I know by now we’ve all seen that Simpsons meme where Apu, labeled “Weird Nerds” is throwing himself in the path of a bullet shot by a ginger-haired burglar, helpfully labeled “Valid Criticism,” that was directed at the person working behind a convenience store counter, labeled “Elon Musk.” What’s amazing is how often this silly meme gets revalidated, as it very much does in the response to an article published today that takes the bold stance that having all of your instruments go black while driving is not ideal. Elon’s unpaid minions on Reddit are not having it.
The original article was by Chad Kirchner on EV Pulse, and it even seems to be classified as an opinion article, so if you feel there’s a lot of nuance and complexity to how one could feel about all of their controls blacking out while driving at 75 mph, you’re validated by that “opinion” tag.
Kirchner’s opinion seems to be that having all the controls and displays randomly black out is “absolutely unacceptable for a modern car,” and, you know what, I think that’s a pretty reasonable opinion.
I mean, sure, it’s not necessarily life-threatening, and I certainly have had similar things happen plenty of times in my old shitboxes — dash lights all go out at night because of some stupid short, or a speedometer quits working because the cable breaks, or maybe I just yanked it out because it was squeaking so damn much, or a fuel gauge suddenly decides the halfway mark means empty now, like on my Yugo, or any number of other things that cause the loss of some portion of the car’s instruments.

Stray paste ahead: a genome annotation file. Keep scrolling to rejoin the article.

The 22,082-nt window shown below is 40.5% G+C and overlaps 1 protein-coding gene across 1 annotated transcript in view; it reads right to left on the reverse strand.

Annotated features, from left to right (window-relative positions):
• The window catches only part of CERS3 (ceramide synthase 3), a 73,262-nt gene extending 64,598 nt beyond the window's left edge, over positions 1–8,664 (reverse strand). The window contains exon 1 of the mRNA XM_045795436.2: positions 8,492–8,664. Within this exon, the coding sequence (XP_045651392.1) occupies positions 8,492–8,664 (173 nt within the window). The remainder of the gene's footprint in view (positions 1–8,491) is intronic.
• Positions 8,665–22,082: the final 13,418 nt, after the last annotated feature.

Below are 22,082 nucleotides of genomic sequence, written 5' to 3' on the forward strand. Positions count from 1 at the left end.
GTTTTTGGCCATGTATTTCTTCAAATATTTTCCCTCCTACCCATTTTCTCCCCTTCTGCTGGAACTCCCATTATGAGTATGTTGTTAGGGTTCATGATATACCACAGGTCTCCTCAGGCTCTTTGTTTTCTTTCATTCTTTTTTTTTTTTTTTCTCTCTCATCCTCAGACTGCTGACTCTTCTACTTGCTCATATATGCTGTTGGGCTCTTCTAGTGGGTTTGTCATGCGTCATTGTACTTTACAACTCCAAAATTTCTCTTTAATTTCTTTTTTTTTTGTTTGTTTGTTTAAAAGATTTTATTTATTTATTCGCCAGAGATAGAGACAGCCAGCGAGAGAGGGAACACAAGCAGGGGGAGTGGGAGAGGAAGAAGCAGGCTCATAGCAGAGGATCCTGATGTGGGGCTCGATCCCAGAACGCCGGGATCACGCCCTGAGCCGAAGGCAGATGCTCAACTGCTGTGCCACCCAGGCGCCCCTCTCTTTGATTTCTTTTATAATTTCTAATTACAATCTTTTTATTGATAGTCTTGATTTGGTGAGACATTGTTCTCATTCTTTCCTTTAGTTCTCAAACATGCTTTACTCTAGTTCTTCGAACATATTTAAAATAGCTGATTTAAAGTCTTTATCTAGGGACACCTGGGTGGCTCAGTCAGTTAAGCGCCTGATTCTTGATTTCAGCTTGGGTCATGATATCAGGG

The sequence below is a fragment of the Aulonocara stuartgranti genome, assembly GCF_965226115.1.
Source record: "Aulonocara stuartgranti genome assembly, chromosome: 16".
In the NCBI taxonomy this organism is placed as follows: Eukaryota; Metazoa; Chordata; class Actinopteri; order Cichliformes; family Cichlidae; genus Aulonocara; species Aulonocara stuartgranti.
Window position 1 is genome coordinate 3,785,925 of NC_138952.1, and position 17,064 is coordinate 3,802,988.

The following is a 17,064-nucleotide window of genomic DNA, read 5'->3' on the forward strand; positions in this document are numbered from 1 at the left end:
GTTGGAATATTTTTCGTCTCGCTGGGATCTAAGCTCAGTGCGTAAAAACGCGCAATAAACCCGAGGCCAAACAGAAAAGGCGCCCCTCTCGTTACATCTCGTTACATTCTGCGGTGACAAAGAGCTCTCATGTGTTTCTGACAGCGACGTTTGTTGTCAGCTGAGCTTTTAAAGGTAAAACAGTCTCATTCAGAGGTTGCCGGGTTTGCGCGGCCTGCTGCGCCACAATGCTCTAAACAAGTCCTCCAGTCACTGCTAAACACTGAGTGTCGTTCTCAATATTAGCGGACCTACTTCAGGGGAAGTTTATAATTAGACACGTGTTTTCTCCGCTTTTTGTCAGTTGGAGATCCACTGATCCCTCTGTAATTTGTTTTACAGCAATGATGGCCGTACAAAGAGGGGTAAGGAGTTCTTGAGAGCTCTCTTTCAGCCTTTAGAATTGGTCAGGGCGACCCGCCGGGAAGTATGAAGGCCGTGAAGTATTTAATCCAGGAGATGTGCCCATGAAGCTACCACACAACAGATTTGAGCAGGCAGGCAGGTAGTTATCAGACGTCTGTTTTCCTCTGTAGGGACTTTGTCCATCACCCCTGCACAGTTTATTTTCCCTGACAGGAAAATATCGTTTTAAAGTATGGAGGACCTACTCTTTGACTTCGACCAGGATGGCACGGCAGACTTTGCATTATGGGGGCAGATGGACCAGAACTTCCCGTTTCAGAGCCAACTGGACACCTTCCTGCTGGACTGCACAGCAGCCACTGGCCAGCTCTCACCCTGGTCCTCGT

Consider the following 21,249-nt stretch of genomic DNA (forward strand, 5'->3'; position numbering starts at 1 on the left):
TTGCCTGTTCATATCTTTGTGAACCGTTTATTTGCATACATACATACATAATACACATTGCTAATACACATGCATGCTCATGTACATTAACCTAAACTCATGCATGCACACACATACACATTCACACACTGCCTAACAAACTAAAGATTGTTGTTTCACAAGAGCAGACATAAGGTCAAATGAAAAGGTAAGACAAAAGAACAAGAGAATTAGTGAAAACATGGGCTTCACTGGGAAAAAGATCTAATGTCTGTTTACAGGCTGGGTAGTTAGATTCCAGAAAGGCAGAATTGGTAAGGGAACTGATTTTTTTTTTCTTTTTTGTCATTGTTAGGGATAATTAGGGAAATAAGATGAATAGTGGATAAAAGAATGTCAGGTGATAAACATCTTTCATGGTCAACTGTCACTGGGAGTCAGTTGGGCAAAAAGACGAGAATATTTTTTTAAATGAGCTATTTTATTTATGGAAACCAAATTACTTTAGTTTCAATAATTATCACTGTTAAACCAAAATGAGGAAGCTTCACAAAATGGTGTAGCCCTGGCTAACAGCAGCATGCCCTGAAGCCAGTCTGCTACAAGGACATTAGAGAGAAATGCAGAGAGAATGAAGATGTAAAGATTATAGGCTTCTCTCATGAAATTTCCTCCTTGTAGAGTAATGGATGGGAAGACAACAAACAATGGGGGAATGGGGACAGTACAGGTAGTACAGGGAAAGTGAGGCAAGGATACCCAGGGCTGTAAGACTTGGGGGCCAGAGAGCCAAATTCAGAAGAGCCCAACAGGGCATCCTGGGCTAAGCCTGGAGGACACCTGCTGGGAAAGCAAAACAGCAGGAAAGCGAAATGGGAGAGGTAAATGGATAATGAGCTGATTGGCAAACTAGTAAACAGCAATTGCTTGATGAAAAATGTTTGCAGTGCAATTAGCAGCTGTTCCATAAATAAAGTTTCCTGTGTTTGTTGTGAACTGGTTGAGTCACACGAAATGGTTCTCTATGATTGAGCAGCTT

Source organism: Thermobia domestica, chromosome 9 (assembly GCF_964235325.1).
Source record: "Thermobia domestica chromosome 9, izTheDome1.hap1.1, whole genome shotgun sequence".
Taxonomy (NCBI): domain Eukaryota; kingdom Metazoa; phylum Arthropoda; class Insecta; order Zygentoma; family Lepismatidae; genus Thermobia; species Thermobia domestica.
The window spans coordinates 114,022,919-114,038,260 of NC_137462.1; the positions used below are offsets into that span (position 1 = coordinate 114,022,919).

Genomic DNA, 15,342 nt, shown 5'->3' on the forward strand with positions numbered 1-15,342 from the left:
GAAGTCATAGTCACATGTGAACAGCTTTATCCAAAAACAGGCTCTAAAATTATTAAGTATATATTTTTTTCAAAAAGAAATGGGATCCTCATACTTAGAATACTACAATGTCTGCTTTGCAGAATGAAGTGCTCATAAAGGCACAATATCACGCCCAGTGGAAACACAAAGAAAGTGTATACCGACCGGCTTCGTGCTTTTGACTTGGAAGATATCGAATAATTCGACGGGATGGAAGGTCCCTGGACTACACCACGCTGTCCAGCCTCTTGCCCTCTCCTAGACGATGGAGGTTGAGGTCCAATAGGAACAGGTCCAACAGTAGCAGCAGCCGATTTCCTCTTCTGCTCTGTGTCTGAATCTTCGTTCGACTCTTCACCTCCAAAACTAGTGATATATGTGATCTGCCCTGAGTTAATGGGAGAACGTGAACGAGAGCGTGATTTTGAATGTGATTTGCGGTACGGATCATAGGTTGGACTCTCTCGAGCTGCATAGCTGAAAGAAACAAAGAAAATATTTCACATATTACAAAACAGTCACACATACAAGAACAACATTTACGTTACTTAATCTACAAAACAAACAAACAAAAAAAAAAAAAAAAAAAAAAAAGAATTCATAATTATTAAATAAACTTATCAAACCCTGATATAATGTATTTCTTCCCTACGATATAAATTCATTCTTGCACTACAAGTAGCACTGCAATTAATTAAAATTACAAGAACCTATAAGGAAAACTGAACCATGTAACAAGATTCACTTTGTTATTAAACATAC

The difference is, though, those are things that happen on old shitboxes, not brand-new, state-of-the-art cars. And, even if something in the dash goes on one of those sad little cars, not everything goes down, because those rotten eggs are not in one basket, as they are with the Tesla Model 3's universal, possibly Dr. Bronner-inspired All-One screen.
Kirchner’s situation was pretty straightforward: He was driving with Autopilot engaged at 75 mph on a highway, listening to his phone connected via Bluetooth, when suddenly the whole system crashed, leaving a completely blank screen.
So, no speed, no navigation, no range information and the HVAC system reset to some median level as well. Autopilot seemed to remain active.
He states that “several minutes” later, the system rebooted itself, and all was basically fine. This was hardly a near-death experience, but I think it’s safe to say it’s shitty behavior for a new car, period.
The r/teslamotors page at Reddit, though, seems to disagree. To them, it seems, having all your instruments black out is totally fine, and only a real candy-ass shithead would even mention it at all. Let’s look through some of these comments:
While I suppose this is technically true, since any digital dash is driven by a computer and computers can, potentially crash, or physical issues like broken cables or any number of other issues can happen, it’s not like this makes what happened here any better.
Try telling someone who just stubbed their toe on a jackstand that there’s lots of other things that toes can be stubbed on and see how much better they feel. I bet they’ll thank you.